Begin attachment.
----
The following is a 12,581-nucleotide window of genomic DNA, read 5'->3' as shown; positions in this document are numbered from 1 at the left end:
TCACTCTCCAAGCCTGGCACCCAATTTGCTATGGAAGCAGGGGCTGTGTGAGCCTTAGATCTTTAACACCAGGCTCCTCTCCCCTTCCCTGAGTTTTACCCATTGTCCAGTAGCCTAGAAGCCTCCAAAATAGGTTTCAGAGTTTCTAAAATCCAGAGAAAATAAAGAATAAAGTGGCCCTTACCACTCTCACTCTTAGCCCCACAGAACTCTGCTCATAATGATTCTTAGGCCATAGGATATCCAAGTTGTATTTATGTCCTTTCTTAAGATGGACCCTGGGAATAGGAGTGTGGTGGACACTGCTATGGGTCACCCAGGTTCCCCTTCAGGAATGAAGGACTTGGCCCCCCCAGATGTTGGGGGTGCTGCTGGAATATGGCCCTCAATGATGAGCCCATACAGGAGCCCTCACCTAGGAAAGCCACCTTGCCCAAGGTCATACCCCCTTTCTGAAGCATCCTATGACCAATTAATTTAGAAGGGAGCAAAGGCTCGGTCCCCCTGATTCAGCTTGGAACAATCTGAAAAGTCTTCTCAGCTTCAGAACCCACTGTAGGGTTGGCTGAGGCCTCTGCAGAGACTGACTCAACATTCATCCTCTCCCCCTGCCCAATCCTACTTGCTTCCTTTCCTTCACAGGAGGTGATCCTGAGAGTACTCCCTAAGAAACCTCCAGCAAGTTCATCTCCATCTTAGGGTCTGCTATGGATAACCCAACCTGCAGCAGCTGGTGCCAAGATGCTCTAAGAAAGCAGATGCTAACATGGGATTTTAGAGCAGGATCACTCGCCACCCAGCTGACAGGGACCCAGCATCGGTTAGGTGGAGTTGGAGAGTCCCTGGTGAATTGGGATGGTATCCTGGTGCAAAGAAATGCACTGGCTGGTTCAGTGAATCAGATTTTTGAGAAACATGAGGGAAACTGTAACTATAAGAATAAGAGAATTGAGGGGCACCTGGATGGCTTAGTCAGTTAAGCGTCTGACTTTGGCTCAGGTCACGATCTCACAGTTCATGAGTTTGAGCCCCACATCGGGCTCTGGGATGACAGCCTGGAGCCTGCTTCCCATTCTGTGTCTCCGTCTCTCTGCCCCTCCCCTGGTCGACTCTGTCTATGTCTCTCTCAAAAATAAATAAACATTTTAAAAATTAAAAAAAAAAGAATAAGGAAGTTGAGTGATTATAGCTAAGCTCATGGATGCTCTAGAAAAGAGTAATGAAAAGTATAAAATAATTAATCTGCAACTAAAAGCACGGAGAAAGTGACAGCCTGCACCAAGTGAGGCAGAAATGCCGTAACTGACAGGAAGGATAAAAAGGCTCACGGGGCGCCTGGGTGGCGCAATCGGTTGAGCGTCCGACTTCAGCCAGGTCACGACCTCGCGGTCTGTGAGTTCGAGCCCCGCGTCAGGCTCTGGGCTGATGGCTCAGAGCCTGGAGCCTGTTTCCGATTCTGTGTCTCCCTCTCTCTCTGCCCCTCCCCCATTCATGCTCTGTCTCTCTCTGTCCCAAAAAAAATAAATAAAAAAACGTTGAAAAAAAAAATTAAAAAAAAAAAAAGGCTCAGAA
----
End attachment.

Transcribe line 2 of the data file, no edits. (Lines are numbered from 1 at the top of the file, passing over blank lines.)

TCACTCTCCAAGCCTGGCACCCAATTTGCTATGGAAGCAGGGGCTGTGTGAGCCTTAGATCTTTAACACCAGGCTCCTCTCCCCTTCCCTGAGTTTTACCCATTGTCCAGTAGCCTAGAAGCCTCCAAAATAGGTTTCAGAGTTTCTAAAATCCAGAGAAAATAAAGAATAAAGTGGCCCTTACCACTCTCACTCTTAGCCCCACAGAACTCTGCTCATAATGATTCTTAGGCCATAGGATATCCAAGTTGTATTTATGTCCTTTCTTAAGATGGACCCTGGGAATAGGAGTGTGGTGGACACTGCTATGGGTCACCCAGGTTCCCCTTCAGGAATGAAGGACTTGGCCCCCCCAGATGTTGGGGGTGCTGCTGGAATATGGCCCTCAATGATGAGCCCATACAGGAGCCCTCACCTAGGAAAGCCACCTTGCCCAAGGTCATACCCCCTTTCTGAAGCATCCTATGACCAATTAATTTAGAAGGGAGCAAAGGCTCGGTCCCCCTGATTCAGCTTGGAACAATCTGAAAAGTCTTCTCAGCTTCAGAACCCACTGTAGGGTTGGCTGAGGCCTCTGCAGAGACTGACTCAACATTCATCCTCTCCCCCTGCCCAATCCTACTTGCTTCCTTTCCTTCACAGGAGGTGATCCTGAGAGTACTCCCTAAGAAACCTCCAGCAAGTTCATCTCCATCTTAGGGTCTGCTATGGATAACCCAACCTGCAGCAGCTGGTGCCAAGATGCTCTAAGAAAGCAGATGCTAACATGGGATTTTAGAGCAGGATCACTCGCCACCCAGCTGACAGGGACCCAGCATCGGTTAGGTGGAGTTGGAGAGTCCCTGGTGAATTGGGATGGTATCCTGGTGCAAAGAAATGCACTGGCTGGTTCAGTGAATCAGATTTTTGAGAAACATGAGGGAAACTGTAACTATAAGAATAAGAGAATTGAGGGGCACCTGGATGGCTTAGTCAGTTAAGCGTCTGACTTTGGCTCAGGTCACGATCTCACAGTTCATGAGTTTGAGCCCCACATCGGGCTCTGGGATGACAGCCTGGAGCCTGCTTCCCATTCTGTGTCTCCGTCTCTCTGCCCCTCCCCTGGTCGACTCTGTCTATGTCTCTCTCAAAAATAAATAAACATTTTAAAAATTAAAAAAAAAAGAATAAGGAAGTTGAGTGATTATAGCTAAGCTCATGGATGCTCTAGAAAAGAGTAATGAAAAGTATAAAATAATTAATCTGCAACTAAAAGCACGGAGAAAGTGACAGCCTGCACCAAGTGAGGCAGAAATGCCGTAACTGACAGGAAGGATAAAAAGGCTCACGGGGCGCCTGGGTGGCGCAATCGGTTGAGCGTCCGACTTCAGCCAGGTCACGACCTCGCGGTCTGTGAGTTCGAGCCCCGCGTCAGGCTCTGGGCTGATGGCTCAGAGCCTGGAGCCTGTTTCCGATTCTGTGTCTCCCTCTCTCTCTGCCCCTCCCCCATTCATGCTCTGTCTCTCTCTGTCCCAAAAAAAATAAATAAAAAAACGTTGAAAAAAAAAATTAAAAAAAAAAAAAGGCTCAGAA